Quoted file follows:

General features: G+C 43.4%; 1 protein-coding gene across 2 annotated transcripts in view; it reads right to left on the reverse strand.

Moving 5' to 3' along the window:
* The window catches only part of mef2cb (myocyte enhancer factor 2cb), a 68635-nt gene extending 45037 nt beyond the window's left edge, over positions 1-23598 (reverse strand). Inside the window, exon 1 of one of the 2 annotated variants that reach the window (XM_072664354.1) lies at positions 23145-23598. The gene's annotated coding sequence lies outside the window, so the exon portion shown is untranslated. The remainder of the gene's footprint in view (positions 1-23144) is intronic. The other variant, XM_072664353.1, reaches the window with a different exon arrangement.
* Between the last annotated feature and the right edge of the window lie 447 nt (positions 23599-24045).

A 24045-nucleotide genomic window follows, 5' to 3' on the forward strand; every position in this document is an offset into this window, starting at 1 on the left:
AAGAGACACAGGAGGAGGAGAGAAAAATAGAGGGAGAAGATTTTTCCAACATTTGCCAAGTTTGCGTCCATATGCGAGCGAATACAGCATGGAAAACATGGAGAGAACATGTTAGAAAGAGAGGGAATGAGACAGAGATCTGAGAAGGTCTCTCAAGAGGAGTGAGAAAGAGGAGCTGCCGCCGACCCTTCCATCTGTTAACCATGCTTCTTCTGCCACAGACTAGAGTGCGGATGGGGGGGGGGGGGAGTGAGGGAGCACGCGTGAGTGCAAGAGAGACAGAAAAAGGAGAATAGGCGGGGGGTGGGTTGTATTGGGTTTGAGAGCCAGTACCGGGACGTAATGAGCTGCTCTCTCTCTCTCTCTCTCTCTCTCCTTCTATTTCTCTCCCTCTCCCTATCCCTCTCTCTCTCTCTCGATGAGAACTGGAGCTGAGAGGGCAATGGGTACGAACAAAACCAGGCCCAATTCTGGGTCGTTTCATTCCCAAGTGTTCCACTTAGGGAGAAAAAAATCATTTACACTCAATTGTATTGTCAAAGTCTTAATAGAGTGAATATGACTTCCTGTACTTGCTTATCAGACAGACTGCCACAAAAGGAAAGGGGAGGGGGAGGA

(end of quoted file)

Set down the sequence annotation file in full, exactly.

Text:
General features: G+C 43.4%; 1 protein-coding gene across 2 annotated transcripts in view; it reads right to left on the reverse strand.

Moving 5' to 3' along the window:
* The window catches only part of mef2cb (myocyte enhancer factor 2cb), a 68635-nt gene extending 45037 nt beyond the window's left edge, over positions 1-23598 (reverse strand). Inside the window, exon 1 of one of the 2 annotated variants that reach the window (XM_072664354.1) lies at positions 23145-23598. The gene's annotated coding sequence lies outside the window, so the exon portion shown is untranslated. The remainder of the gene's footprint in view (positions 1-23144) is intronic. The other variant, XM_072664353.1, reaches the window with a different exon arrangement.
* Between the last annotated feature and the right edge of the window lie 447 nt (positions 23599-24045).

A 24045-nucleotide genomic window follows, 5' to 3' on the forward strand; every position in this document is an offset into this window, starting at 1 on the left:
AAGAGACACAGGAGGAGGAGAGAAAAATAGAGGGAGAAGATTTTTCCAACATTTGCCAAGTTTGCGTCCATATGCGAGCGAATACAGCATGGAAAACATGGAGAGAACATGTTAGAAAGAGAGGGAATGAGACAGAGATCTGAGAAGGTCTCTCAAGAGGAGTGAGAAAGAGGAGCTGCCGCCGACCCTTCCATCTGTTAACCATGCTTCTTCTGCCACAGACTAGAGTGCGGATGGGGGGGGGGGGGAGTGAGGGAGCACGCGTGAGTGCAAGAGAGACAGAAAAAGGAGAATAGGCGGGGGGTGGGTTGTATTGGGTTTGAGAGCCAGTACCGGGACGTAATGAGCTGCTCTCTCTCTCTCTCTCTCTCTCTCCTTCTATTTCTCTCCCTCTCCCTATCCCTCTCTCTCTCTCTCGATGAGAACTGGAGCTGAGAGGGCAATGGGTACGAACAAAACCAGGCCCAATTCTGGGTCGTTTCATTCCCAAGTGTTCCACTTAGGGAGAAAAAAATCATTTACACTCAATTGTATTGTCAAAGTCTTAATAGAGTGAATATGACTTCCTGTACTTGCTTATCAGACAGACTGCCACAAAAGGAAAGGGGAGGGGGAGGA